The authors have attempted to assess the stability of potential radioactive waste sites. They have focused on sites near active volcanism, because these are under consideration in Japan for the burial of such waste. Obviously barring burying radioactive waste on the flanks of a volcano, the authors address the stability of sites in volcanic or near-volcanic settings over long periods (e.g., 100,000 years). To do this they simulated such a setting by using radial dike arrays located in Colorado. Dikes would obviously compromise the stability of a burial site, and so the goal would be to bury radioactive waste where dikes would not form. They analyzed dikes in terms of their proximity to volcanos, and determined that the mineralogy of the dike, as well as position relative to the volcano, exerts a considerable and predictable (quantifiable) influence on the probability of a dike intersecting a potential burial site.

First evidence for Archean continental crust in northern Vietnam and its implications for crustal and tectonic evolution in Southeast Asia
Chin-Ying Lan et al.
The South China continent is always believed to be a "young" continent. Young means the crustal age of South China is younger than 2.5 billion years. This paper presents the first convincing evidence for the existence of rocks older than 2.5 billion years on South China. It's not that young after all. This finding will force scientists to re-evaluate the geologic history and tectonic evolution of this region.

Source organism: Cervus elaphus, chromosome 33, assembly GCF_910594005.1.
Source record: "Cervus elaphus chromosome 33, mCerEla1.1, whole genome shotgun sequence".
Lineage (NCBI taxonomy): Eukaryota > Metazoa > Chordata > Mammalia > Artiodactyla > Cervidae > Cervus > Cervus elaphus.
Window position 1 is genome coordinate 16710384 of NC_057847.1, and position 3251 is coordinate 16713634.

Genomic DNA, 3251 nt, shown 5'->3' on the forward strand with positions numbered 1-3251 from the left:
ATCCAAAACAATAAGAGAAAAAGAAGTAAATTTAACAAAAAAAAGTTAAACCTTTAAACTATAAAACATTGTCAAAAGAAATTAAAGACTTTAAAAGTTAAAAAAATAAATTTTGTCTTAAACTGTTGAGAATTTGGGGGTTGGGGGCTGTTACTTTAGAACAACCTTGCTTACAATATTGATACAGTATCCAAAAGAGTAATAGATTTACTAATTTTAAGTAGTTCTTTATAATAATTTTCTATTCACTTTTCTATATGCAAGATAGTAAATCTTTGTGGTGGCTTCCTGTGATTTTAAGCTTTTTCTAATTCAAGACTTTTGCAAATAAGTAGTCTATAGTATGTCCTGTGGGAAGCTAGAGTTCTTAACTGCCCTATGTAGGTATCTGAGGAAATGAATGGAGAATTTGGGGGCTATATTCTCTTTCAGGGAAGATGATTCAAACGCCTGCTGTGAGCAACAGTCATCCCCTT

Metamorphic diamonds: Mechanism of growth and inclusion of oxides
L.F. Dobrzhinetskaya et al.
Using a variety of analytical tools, researchers from the University of California at Riverside and Los Alamos National Laboratory report that unusual metamorphic microdiamonds from Kazakhstan, ranging in size from 1 to 100 microns, have imperfect, skeletal crystalline forms. Rather than the perfect forms common in larger diamonds, these diamonds are often like a "house of cards" or like a form of gypsum called "desert rose." Within the diamonds is a wide variety of even more tiny oxide inclusions that suggest the water-rich fluid from which they grew carried impurities from Earth's mantle in addition to the metamorphic sedimentary host. The imperfect morphologies are all consistent with a simple model implying growth from a supersaturated fluid. The microdiamonds were born during continental collision, 530 million years ago, when sediments from the Earth's surface were forced down a subduction zone to depths of more than 120 km (where diamond is stable) and then rose back to the surface over tens of millions of years.

Cretaceous demise of the Moa plate and strike-slip motion at the Gondwana margin
Rupert Sutherland and Chris Hollis